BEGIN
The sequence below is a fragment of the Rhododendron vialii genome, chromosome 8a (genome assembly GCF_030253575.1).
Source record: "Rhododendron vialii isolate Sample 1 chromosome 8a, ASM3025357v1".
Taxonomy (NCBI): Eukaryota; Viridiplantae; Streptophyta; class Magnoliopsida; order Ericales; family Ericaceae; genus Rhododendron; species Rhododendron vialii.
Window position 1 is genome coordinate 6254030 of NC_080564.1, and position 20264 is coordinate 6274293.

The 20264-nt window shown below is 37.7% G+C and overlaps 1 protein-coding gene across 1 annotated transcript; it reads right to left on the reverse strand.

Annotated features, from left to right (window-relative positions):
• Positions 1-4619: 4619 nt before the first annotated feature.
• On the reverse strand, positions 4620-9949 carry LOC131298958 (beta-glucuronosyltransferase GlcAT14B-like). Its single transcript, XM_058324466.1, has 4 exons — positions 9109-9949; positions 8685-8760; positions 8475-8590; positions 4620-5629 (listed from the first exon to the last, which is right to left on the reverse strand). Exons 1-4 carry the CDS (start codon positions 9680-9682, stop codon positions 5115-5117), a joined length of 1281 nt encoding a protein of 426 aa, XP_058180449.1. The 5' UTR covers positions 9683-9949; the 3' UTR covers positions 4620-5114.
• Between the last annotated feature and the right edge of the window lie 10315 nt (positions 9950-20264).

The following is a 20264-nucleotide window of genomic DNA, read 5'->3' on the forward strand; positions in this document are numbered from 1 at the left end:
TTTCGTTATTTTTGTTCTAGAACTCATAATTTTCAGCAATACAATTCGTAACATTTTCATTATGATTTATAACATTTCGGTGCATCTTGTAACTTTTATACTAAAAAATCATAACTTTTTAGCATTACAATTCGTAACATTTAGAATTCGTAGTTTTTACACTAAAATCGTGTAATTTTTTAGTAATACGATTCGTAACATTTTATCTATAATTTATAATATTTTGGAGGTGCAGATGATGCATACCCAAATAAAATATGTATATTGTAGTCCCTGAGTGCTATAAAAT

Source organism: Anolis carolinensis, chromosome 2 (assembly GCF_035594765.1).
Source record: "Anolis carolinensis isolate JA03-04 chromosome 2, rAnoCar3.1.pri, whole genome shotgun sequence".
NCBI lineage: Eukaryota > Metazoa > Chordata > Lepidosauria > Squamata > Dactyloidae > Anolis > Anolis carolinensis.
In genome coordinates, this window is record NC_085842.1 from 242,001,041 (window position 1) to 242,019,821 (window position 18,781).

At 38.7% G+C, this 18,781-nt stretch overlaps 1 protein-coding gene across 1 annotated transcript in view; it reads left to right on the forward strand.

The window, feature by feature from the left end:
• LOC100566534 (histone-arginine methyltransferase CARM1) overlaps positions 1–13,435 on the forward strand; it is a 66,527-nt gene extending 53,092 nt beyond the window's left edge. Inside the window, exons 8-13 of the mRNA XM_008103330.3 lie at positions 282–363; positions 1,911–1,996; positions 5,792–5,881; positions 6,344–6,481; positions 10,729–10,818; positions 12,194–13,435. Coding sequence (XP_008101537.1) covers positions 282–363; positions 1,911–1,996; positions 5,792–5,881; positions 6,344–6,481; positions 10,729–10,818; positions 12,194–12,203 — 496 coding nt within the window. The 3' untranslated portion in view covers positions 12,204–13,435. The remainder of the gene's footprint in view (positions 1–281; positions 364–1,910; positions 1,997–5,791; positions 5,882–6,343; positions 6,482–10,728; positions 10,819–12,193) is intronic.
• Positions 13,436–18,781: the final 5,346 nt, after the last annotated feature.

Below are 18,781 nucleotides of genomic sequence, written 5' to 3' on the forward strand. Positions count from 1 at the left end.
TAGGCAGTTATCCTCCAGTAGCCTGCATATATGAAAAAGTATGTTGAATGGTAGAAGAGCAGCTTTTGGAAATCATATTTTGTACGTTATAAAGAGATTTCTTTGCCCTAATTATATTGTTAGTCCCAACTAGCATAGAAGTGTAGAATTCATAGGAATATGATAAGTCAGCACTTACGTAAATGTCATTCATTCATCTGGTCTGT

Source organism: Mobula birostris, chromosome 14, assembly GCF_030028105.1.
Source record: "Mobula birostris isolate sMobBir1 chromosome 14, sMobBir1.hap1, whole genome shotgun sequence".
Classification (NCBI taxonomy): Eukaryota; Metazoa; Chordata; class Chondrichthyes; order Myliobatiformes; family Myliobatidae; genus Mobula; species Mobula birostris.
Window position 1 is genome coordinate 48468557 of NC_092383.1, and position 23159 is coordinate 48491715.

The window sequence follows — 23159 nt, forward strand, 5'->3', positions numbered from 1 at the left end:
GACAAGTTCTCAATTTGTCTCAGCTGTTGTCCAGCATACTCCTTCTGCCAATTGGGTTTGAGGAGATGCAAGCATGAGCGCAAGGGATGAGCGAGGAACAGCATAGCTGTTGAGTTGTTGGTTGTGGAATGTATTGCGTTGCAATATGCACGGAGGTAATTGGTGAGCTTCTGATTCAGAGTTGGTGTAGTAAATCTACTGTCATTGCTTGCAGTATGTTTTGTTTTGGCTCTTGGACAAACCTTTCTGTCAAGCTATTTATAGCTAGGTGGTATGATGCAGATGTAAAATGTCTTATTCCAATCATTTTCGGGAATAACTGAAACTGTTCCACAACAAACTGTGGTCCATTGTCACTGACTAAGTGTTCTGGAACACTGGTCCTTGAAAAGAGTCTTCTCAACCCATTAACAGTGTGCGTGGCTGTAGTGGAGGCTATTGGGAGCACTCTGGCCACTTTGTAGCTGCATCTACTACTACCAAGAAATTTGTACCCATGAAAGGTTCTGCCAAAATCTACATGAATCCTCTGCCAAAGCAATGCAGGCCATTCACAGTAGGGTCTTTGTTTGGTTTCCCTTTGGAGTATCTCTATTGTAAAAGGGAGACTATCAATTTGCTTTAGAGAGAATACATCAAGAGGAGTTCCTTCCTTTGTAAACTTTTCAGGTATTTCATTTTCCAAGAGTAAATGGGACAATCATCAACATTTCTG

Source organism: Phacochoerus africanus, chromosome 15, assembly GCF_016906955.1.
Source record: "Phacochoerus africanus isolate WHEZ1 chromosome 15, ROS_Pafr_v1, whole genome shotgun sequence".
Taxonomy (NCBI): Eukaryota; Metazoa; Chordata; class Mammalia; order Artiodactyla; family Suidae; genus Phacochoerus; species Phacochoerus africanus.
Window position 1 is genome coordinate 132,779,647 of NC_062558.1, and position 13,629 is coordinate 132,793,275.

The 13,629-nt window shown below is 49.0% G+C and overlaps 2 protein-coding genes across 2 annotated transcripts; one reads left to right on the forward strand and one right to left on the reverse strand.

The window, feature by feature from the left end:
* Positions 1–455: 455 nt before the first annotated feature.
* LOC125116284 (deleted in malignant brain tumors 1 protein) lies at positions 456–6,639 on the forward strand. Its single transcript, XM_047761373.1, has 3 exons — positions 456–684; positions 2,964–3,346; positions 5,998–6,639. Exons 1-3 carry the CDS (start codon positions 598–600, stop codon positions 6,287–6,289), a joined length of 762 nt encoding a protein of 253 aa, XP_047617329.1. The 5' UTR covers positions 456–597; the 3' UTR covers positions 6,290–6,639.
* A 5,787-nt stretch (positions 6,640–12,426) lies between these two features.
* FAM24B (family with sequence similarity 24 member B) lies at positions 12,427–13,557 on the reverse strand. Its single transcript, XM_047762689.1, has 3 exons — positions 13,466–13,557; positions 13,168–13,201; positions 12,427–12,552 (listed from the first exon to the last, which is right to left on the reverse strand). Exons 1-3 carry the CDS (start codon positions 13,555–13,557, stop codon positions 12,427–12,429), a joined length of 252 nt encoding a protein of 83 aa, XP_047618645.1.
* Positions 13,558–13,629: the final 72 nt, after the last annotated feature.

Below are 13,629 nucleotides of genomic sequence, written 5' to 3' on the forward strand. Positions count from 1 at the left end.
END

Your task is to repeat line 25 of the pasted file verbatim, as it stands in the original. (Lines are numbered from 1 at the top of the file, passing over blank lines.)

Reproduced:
Window position 1 is genome coordinate 48468557 of NC_092383.1, and position 23159 is coordinate 48491715.